Here are some examples of using STM in both surface science studies and advanced technological applications.
The invention of STM have left a great impact on surface science. Uses of STM to study metals and semiconductors surface can provide non-trivial real space information. especially in studying semiconductor such as Si(100) surface, which is the technologically important Si substrate material for microelectronics device fibrication. The STM image of Si(100) surface shown below gives direct confirmation of dimers formation during surface reconstruction, although it has been previously suggested by theoretical calculation and other experimental observations.
Here are the bias-dependent STM images, the top left image, with positive bias to the tip, the right one, with negative bias to the tip. The images directly reflect the spatial distribution of the occupied -bonding state is between the dimer atoms, while the unoccupied -antibonding states localized away from the dimer. The bottom pictures depict the model of the reconstruction of the bulk-terminated (1x 1) lattices into a (2 x 1) reconstruction via dimerization, the large dots represent atoms on top layer, while small dots are atoms of second layer.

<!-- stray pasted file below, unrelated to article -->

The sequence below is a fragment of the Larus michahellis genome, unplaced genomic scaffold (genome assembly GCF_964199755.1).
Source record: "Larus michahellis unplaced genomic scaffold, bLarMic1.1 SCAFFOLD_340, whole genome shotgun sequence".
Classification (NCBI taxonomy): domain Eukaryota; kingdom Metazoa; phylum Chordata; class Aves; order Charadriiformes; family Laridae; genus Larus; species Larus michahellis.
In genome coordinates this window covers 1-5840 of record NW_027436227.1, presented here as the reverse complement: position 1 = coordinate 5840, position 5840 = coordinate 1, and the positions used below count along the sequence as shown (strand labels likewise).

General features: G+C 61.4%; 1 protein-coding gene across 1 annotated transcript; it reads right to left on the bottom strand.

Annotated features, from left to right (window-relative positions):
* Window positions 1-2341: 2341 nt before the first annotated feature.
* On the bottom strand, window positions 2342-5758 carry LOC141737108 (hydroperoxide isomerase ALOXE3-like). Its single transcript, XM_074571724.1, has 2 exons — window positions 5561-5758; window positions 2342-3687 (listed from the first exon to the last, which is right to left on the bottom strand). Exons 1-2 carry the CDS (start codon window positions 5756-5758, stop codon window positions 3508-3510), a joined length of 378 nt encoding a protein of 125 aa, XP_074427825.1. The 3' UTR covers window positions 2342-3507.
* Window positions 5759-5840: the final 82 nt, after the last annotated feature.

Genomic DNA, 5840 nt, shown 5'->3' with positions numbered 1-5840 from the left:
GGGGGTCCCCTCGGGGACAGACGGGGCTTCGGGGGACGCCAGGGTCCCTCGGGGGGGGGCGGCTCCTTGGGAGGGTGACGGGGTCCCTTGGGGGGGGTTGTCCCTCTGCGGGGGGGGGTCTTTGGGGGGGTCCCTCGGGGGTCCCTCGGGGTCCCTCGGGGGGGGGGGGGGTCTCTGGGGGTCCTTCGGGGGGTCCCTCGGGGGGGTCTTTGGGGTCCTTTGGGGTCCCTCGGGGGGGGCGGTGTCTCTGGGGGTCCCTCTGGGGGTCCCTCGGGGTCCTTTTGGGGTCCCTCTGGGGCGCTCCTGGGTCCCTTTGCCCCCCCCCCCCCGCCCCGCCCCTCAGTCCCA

The microtopography and nanotopography of a surface is crucial in many applications, such as for high precision optical components and disk drive surface roughness of machined or ground surfaces in area where such a finish is crucial.
This is the STM image of and individual turn mark on a diamond-turned Al substrate to be used for subsequent magnetic film deposition for a high capacity hard disc drive. The image obtained by scanning electron microscope (SEM) is shown to the right for comparison. The high spatial resolution of STM provides an important complement to the SEM.
One innovative applications of STM recently found is manipulation of atoms. Here is an example, Iron atoms are placed on Cu(111) surface at very low temperature (4K), Iron atoms are first physisorbed on the Su surface, then the tip is placed directly over a physisorbed atom and lowered to increase the attractive force by increasing the tunneling current, the atom was dragged by the tip and moves across the surface to a desired position. Then, the tip was withdrawn by lowering the tunneling current.
These STM images show the steps of "quantum corral" formation